NEW YORK—"There is a limit to how much can be raised," Schubert said. "When you are spread this thin, it is very difficult."
He said he believes the group is fighting head winds politically this year. He described all four states with referendums as "deep blue" and expected to support Obama in the fall. "These are tough places to fight," he said.
Conversely, gay marriage supporters say they are seeing a groundswell of people who want to be involved, and think there is a path to victory. "Now there are more people who see [upholding such laws] as realistic," said Mark Solomon, who has raised money for same-sex marriage campaigns for the past 10 years.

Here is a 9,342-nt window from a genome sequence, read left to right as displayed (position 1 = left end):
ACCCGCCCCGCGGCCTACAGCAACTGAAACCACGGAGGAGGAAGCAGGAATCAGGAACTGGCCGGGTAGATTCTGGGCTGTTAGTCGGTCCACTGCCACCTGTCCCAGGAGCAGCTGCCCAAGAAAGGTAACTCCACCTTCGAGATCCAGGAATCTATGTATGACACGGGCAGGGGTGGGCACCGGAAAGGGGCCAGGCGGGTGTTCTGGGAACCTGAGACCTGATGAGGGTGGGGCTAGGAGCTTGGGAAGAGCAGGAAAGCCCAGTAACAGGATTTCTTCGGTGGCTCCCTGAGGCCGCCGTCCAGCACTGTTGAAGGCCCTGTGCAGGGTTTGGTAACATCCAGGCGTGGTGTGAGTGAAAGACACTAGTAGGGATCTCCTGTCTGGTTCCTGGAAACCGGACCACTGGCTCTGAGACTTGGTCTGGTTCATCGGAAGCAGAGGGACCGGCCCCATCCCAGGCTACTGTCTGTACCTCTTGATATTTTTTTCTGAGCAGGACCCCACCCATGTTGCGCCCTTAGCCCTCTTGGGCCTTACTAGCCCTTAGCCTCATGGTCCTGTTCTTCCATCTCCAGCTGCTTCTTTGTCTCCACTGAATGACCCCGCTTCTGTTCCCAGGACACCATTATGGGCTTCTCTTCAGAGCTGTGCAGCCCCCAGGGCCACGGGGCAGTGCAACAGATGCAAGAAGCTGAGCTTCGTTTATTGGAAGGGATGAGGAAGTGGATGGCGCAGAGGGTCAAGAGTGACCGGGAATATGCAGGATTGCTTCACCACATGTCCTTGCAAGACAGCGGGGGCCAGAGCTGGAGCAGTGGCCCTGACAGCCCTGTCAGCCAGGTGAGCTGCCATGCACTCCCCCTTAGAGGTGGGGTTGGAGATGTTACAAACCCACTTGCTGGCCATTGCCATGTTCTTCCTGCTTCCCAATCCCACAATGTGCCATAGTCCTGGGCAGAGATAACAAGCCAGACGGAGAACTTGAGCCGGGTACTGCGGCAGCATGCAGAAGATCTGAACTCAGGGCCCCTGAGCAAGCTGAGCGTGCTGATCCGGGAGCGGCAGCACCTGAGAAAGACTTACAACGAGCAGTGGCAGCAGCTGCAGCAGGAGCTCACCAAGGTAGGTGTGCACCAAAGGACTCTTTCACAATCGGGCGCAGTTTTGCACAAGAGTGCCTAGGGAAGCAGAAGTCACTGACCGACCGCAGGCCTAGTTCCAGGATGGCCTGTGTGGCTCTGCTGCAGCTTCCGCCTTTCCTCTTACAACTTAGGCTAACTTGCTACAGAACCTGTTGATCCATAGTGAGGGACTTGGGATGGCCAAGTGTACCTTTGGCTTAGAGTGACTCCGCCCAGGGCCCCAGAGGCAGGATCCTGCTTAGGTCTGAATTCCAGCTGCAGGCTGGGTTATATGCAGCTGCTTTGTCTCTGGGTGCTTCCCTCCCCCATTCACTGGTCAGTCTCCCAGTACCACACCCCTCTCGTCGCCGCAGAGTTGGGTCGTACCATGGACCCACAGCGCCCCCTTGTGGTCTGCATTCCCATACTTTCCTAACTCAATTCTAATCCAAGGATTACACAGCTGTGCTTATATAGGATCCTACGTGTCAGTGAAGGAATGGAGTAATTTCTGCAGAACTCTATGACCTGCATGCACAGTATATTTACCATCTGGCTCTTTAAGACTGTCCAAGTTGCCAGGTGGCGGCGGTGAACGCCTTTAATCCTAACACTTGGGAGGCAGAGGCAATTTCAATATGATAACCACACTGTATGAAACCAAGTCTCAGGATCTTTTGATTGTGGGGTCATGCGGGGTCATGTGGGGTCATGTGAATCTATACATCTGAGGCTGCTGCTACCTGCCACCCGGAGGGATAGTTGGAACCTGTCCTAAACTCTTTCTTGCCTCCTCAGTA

The first official peek at each side's donors to the Maryland campaign will come in reports due Oct. 12, though opponents had to give some hints about their funding sources in the spring when they launched their effort to trigger the referendum.
Papers filed with the state Board of Elections showed that two-thirds of their roughly 600 checks came from out-of-state, most from small donors.
When contacted by a reporter, several said they gave because of a broad-based Internet appeal to defeat same-sex marriage laws nationally. "I just believe in the cause where ever it is," said Dianne Graham of Coggon, Iowa, who was listed as donating $6.50 to the Maryland effort.
Graham, who was reached by telephone, said she donated $25 online — and received receipts showing the gift was split among the four different states. "I would presume it is going to all of the places where they are voting on this issue," Graham said.